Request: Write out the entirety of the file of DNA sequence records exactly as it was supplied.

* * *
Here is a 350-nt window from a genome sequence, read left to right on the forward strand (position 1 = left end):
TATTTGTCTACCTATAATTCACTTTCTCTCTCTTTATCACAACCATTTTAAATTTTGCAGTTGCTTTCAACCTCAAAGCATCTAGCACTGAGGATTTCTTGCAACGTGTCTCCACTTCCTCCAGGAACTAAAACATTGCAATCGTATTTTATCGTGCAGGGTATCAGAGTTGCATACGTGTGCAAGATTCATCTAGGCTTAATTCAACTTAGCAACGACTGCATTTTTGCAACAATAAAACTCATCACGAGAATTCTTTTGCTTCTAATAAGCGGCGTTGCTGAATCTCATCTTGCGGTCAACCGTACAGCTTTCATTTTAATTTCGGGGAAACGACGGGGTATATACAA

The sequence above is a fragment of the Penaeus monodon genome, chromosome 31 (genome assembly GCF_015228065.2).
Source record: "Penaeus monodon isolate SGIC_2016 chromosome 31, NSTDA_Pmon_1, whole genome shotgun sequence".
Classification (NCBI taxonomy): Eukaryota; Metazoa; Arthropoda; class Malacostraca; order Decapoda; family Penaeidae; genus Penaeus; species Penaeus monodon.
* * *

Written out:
Here is a 350-nt window from a genome sequence, read left to right on the forward strand (position 1 = left end):
TATTTGTCTACCTATAATTCACTTTCTCTCTCTTTATCACAACCATTTTAAATTTTGCAGTTGCTTTCAACCTCAAAGCATCTAGCACTGAGGATTTCTTGCAACGTGTCTCCACTTCCTCCAGGAACTAAAACATTGCAATCGTATTTTATCGTGCAGGGTATCAGAGTTGCATACGTGTGCAAGATTCATCTAGGCTTAATTCAACTTAGCAACGACTGCATTTTTGCAACAATAAAACTCATCACGAGAATTCTTTTGCTTCTAATAAGCGGCGTTGCTGAATCTCATCTTGCGGTCAACCGTACAGCTTTCATTTTAATTTCGGGGAAACGACGGGGTATATACAA

The sequence above is a fragment of the Penaeus monodon genome, chromosome 31 (genome assembly GCF_015228065.2).
Source record: "Penaeus monodon isolate SGIC_2016 chromosome 31, NSTDA_Pmon_1, whole genome shotgun sequence".
Classification (NCBI taxonomy): Eukaryota; Metazoa; Arthropoda; class Malacostraca; order Decapoda; family Penaeidae; genus Penaeus; species Penaeus monodon.